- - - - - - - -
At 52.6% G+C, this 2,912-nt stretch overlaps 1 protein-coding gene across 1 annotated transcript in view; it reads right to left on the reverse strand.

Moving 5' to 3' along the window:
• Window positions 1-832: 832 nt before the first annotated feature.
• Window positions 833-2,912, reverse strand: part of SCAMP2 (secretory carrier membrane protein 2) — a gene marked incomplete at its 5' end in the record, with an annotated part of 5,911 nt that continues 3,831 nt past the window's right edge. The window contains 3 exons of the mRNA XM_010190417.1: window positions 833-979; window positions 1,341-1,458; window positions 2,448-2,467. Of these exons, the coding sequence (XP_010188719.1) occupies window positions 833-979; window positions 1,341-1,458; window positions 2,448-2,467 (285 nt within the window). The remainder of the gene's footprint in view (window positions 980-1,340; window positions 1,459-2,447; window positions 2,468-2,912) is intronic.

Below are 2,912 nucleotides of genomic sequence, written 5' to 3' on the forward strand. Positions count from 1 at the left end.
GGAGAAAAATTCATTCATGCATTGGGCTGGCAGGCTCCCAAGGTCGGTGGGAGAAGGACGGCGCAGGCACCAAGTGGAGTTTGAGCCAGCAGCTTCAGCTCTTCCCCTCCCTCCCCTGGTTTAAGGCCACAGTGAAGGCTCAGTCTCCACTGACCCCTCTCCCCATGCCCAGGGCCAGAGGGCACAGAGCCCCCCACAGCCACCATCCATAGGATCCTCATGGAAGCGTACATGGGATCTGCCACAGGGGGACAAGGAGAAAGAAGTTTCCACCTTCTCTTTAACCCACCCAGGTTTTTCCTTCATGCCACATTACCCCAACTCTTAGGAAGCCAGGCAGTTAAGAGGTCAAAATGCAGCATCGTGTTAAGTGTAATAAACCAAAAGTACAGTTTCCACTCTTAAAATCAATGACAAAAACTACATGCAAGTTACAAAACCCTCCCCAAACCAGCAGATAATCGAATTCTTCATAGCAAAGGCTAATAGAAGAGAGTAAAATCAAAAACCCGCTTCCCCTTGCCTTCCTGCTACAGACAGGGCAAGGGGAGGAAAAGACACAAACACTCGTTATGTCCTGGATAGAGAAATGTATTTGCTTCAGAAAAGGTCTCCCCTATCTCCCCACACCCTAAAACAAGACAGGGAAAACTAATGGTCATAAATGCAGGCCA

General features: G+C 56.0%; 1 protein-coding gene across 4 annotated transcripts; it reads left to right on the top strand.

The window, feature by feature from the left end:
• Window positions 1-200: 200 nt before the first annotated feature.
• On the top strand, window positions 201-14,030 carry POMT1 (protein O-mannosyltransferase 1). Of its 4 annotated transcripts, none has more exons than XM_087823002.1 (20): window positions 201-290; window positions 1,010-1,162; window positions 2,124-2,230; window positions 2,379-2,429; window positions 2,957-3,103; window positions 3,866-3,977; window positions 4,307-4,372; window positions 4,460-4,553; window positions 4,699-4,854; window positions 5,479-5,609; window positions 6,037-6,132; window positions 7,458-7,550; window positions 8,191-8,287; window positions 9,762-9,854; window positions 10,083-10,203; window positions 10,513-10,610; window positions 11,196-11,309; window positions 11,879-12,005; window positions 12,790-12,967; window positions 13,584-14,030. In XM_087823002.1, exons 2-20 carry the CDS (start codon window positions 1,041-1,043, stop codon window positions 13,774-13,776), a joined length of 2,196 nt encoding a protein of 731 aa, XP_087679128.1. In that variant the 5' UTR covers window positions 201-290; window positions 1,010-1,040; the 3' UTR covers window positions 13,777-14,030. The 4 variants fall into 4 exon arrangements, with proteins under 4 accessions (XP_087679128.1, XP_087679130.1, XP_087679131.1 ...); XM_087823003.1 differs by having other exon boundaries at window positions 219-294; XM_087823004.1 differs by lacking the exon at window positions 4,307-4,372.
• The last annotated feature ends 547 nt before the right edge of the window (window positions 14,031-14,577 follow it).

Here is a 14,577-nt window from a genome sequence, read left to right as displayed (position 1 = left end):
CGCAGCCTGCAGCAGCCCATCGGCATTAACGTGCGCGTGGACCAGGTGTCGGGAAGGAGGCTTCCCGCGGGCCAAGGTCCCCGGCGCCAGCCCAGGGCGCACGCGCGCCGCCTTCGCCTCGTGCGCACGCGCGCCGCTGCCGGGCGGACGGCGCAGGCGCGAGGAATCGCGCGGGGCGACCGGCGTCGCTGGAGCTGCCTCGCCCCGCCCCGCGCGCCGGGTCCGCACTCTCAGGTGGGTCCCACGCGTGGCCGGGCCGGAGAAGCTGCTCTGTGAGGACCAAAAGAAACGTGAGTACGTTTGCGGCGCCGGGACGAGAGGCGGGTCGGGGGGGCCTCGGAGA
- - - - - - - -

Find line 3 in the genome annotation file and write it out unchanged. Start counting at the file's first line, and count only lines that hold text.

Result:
• Window positions 1-832: 832 nt before the first annotated feature.